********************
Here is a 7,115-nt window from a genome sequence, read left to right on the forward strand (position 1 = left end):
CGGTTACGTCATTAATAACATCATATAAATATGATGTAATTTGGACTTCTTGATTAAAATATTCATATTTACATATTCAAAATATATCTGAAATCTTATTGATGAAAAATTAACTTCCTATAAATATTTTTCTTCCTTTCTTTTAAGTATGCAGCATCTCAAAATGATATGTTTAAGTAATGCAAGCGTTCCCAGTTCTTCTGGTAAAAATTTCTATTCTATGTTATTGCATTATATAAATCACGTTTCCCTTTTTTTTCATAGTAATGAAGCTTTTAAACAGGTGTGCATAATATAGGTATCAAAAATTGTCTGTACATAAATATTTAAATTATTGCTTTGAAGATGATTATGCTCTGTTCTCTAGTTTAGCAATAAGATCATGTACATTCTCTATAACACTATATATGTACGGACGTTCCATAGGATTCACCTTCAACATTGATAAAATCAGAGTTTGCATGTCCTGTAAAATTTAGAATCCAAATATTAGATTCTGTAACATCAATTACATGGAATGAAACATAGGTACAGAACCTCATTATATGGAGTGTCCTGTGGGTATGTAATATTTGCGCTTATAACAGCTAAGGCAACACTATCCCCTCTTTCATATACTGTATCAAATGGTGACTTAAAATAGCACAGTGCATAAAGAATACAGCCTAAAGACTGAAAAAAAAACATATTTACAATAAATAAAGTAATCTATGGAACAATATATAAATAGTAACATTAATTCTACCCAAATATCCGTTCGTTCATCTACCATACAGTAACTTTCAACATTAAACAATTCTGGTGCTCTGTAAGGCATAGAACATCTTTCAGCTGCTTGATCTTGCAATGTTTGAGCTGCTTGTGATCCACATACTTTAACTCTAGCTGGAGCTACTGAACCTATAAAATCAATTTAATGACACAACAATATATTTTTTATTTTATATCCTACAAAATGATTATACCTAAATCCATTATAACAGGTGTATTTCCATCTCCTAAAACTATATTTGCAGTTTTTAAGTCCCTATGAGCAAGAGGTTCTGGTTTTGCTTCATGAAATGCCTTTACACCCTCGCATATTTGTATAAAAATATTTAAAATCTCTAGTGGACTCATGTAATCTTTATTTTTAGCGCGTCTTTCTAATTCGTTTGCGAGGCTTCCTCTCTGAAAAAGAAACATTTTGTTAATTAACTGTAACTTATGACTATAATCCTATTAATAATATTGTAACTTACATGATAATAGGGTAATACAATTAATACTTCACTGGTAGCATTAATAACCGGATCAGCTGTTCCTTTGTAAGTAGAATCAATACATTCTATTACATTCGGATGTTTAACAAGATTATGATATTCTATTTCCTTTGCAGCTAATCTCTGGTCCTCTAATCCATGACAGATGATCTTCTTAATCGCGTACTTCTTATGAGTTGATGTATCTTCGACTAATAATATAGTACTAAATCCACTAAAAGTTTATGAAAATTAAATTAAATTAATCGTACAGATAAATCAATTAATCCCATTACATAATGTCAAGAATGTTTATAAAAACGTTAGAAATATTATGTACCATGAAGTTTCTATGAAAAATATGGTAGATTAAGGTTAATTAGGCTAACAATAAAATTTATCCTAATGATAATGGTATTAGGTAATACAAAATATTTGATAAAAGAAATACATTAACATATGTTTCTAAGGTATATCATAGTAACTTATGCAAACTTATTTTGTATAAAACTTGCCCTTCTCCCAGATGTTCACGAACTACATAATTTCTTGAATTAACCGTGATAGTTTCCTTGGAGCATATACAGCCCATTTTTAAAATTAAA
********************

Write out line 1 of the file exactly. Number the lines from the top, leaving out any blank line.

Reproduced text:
Here is a 7,115-nt window from a genome sequence, read left to right on the forward strand (position 1 = left end):